Can NextRadio app help make radio relevant for a digital audience?

After Apple Inc. announced a new music app that will use people to create real-time song playlists, HBO "Real Time" host Bill Maher joked that the company should be congratulated for "inventing radio."

But the radio industry isn't laughing, because it needs to hold on to young listeners who are spending more time with digital devices to hear their favorite songs and artists. It's why many stations have banded together to support NextRadio, an app that can turn every mobile handset into an FM tuner capable of receiving local over-the-air broadcast signals.

NextRadio also enables users to hear local radio on their phones without using up minutes or data in their mobile plans, providing an alternative to apps that deliver streaming radio through the Internet.

The NextRadio app was developed and launched in 2013 by TagStation, a division of Indianapolis media company Emmis Communications, with partial financial backing from the National Assn. of Broadcasters, the Washington trade group. NextRadio is getting an on-air promotional blitz with commercials running through the rest of the year on NAB member stations.

As the oldest of old electronic media, radio has held up reasonably well against the massive array of media choices that consumers have in the digital age. Nielsen figures from 2014 show that 91% of people ages 12 and older — about 242 million — listen to local radio each week.

But overall time spent listening — a metric vital to advertisers who want their commercial messages to be heard — declined in the fourth quarter of 2014. On a weekly basis, millennials ages 18 to 34 listen about two hours less a week than older segments of the population. It's why NextRadio is pushing stations to use its app with Internet streaming so they can provide graphic elements such as album artwork, a "live guide" that lists the music recently played, links to purchase song downloads, and local concert information on the artists.

NextRadio President Paul Brenner said radio has to deliver more than just an audio signal to be compelling for an audience that spends a lot of time looking at their mobile devices.

"Younger listeners are the ones who coin things as cool or not," he said. "If radio wants to reach them, it has to be interactive."

NextRadio has 2,000 stations signed on — including those owned by CBS, Hubbard Broadcasting, Entercom Communications and Cox Media Group — to provide additional information about their broadcasts through the app. Those stations can also use the technology to create digital ads for their advertisers.

Overall radio ad spending in 2014 was $17.5 billion, down slightly from the previous year. But the medium's digital ad sales from streaming and podcasting has been growing, and Brenner says that NextRadio can contribute on that front.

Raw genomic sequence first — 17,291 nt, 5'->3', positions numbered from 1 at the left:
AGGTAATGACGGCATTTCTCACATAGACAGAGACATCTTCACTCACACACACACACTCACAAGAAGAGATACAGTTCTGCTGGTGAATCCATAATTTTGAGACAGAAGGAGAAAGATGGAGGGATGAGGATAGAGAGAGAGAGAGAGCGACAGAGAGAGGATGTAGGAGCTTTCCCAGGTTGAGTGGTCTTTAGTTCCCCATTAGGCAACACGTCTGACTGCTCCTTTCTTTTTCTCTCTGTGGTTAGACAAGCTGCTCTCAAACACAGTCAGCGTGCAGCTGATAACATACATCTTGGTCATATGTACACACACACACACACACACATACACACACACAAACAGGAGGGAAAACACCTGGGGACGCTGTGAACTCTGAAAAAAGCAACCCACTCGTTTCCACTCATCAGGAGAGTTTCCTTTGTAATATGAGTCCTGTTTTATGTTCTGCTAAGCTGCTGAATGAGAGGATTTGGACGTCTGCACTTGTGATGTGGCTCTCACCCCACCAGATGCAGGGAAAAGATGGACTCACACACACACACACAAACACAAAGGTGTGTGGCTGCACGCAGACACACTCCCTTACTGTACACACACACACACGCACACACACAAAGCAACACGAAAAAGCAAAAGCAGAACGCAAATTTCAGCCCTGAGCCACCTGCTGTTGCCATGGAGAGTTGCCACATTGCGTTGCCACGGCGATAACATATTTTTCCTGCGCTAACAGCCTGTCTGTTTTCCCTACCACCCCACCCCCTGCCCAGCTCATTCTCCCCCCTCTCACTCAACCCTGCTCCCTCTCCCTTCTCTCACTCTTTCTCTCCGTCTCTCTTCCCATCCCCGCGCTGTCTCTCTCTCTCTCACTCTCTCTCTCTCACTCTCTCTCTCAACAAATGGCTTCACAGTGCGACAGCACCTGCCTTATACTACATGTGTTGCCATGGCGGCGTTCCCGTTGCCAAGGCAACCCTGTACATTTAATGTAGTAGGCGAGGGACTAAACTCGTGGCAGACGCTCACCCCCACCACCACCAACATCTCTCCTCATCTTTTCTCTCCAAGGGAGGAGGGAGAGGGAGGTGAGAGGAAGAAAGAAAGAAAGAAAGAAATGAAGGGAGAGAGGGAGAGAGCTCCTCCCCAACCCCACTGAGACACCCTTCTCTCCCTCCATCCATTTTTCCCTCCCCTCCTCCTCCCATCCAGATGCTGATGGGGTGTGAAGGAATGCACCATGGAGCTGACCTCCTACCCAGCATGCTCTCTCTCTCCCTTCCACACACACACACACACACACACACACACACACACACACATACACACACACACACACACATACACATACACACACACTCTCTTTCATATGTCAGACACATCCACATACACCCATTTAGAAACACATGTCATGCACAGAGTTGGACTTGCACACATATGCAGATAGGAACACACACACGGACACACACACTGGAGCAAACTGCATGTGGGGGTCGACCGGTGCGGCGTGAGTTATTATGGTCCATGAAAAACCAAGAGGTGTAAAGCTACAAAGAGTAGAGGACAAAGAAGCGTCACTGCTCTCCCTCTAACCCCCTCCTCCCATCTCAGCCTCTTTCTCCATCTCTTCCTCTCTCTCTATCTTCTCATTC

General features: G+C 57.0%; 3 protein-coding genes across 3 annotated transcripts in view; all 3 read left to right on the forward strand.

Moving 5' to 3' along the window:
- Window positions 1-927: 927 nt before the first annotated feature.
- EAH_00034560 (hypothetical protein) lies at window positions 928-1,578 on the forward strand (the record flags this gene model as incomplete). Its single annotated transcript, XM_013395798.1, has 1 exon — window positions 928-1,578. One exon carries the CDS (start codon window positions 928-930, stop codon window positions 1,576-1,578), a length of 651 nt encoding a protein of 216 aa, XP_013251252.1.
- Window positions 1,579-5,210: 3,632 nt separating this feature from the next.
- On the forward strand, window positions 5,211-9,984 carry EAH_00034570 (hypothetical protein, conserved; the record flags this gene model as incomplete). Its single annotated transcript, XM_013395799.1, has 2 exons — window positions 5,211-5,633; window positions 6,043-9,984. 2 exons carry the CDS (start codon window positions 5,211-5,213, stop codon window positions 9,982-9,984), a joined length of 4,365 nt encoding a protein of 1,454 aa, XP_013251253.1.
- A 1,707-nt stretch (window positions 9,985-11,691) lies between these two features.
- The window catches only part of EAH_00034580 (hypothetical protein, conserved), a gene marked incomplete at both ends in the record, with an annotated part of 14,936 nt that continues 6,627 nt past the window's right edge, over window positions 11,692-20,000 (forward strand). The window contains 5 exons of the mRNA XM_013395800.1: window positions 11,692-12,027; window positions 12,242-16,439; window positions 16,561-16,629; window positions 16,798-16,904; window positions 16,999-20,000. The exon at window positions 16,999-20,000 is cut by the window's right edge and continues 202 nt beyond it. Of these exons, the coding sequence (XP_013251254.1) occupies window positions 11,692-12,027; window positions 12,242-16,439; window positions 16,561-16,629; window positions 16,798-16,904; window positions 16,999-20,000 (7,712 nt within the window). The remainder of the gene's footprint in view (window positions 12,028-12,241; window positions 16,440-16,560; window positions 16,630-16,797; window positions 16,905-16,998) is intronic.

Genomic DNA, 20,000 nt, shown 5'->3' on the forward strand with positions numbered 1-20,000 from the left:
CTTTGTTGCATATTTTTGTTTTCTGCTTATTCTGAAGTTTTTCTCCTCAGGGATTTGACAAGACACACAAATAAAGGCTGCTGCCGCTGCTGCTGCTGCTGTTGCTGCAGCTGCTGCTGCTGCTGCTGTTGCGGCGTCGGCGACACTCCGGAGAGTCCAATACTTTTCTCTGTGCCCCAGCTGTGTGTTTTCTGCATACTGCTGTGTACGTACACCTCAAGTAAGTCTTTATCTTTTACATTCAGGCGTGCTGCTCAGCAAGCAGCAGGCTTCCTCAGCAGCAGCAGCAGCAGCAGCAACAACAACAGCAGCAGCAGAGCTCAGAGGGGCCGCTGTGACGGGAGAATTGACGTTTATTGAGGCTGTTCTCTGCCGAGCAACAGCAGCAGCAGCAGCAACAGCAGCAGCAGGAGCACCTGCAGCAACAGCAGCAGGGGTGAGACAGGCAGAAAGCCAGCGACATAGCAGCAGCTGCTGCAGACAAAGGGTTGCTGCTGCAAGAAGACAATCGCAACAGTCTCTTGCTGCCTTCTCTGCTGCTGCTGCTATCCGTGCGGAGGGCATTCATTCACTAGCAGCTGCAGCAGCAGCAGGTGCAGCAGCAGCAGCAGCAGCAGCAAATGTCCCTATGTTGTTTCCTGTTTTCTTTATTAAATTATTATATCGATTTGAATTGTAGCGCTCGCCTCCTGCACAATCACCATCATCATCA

Chris Oliviero, executive vice president of programming for CBS Radio, said participating in NextRadio makes sense even though his division has its own app, Radio.com., that distributes its stations over the Internet. CBS Radio also offers its programming on other apps such as TuneIn. "

"We want to get our content on as many platforms as possible," he said. "Our philosophy is the more the merrier."

Although turning the radio into an iPod-like experience is one way to bring in users, the NAB is also playing up the practical function of the NextRadio app.

"In many countries outside of the U.S., it's common to have the radio activated in a cellphone," said NAB Executive Vice President Dennis Wharton. "It has value from a public safety standpoint alone."

The NAB has drawn support from Federal Emergency Management Agency Administrator Craig Fugate, who sees radio on cellphones as an effective way to keep people informed during natural disasters or emergencies even when broadband Internet capabilities go down or are overwhelmed by usage. The Indiana Senate passed a resolution in April that urged more carriers to support the technology.

Every cellphone is equipped with a chip that can be activated to receive FM signals. But carriers would prefer that customers spend more time — and money — on streamed data and services they are charged for.

The challenge for NextRadio, Brenner said, is to get more carriers to sign on and feature the app. Sprint receives a fee from TagStation to pre-install NextRadio on its phones. Other Android users can download it and turn it on themselves, but not every device will support it.

"We need to find another carrier to get excited about it," Brenner said.

stephen.battaglio@latimes.com

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